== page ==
04 August 2022

Invasive Plant Management in the Pike National Forest

Written by: Nick Race

Hello, my name is Nick Race and I am the new invasive plant coordinator resource assistant for the Pike National Forest located in Colorado. Essentially my job is to go out and inventory, treat, and monitor invasive plant populations on the forest, as well as coordinate management efforts across various different land management agencies in the area. Some people might be wondering why should we care about invasive plants in the first place?

Well invasive plants, or plants that become introduced from a different biogeographical region of the earth, can cause a lot of problems. One of the biggest problems in our public lands that invasive plants can contribute to is loss of species richness and biodiversity. Many of these invasive plant species can form dense monocultures and outcompete native plants. They can alter entire ecosystems and increase the frequency of fires. In public lands where grazing is permitted, they can reduce forage quantity and quality for livestock or even poison them.


An infestation of musk thistle Carduus nutans 

Now that we have talked about why we manage invasive plants, we can talk about how to manage them. The first step is finding where they are, and how big the infestations are. The Pike National Forest covers a little over 1 million acres, so that is a lot of area to look in. Right now, my main goal is to learn the forest. I have been spending most of my work time driving forest service roads, hiking trails, and visiting known infestations of different invasive species. For some of our higher priority invasive plant species like orange hawkweed, once we find it, we try and treat it with herbicide as soon as possible. Since we only have limited resources and a whole lot of invasive plants in the forest, we have to prioritize certain areas and certain species. As I continue to learn the forest and the invasive plant problems within, I will hopefully be able to make better management decisions in the future.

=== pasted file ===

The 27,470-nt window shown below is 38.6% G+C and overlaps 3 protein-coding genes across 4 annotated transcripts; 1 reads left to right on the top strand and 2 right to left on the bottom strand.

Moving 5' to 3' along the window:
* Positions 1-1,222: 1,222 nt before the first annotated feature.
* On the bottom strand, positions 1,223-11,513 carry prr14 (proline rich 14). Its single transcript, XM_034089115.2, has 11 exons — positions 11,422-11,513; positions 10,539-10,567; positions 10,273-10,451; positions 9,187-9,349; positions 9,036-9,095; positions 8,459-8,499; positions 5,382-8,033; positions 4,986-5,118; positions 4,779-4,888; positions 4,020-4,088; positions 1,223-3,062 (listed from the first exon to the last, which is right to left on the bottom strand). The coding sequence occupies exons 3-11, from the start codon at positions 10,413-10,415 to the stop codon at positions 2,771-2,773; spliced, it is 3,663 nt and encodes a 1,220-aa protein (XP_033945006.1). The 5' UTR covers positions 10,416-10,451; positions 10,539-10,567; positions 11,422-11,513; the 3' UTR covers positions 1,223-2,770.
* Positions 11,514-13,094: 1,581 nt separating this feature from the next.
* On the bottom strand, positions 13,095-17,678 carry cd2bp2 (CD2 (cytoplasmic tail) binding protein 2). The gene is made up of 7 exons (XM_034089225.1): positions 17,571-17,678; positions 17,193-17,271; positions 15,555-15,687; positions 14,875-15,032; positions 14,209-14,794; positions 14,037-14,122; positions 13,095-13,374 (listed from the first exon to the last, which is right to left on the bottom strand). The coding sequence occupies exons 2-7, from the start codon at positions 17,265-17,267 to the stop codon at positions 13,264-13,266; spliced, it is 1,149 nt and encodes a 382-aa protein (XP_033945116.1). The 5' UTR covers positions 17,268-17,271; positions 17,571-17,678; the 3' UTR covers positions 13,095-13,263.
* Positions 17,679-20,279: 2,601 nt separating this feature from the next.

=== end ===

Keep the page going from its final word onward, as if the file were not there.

A rare plant I found on the forest Telesonix jamesii

The other side of this job is to focus on educating and making connections with other land managers and members of the public in the area. In my area we have many different invasive plant managers at the city, county, state, and federal government level, and since invasive plants do not respect land boundaries, they can become problems for all of us. That is why a good working relationship is with these other agencies and land managers is vital for success. As for the public, they recreate and spend time enjoying the forest, so they can be a great help in detecting and halting the spread of these plants, but only if they know about them. In some areas, county agencies will put on “weed tours” and have members of the public come out to learn about different plants in their local area. There are also websites and apps where people can take photos of plants and have them identified. Invasive plants can become problems for everyone, but with tools like these and education, everyone can also be part of the solution.


Me standing next to a really cool native thistle 

Agency: U.S Forest Service

Program: Resource Assistant Program (RAP)

Location: San Carlos Ranger District

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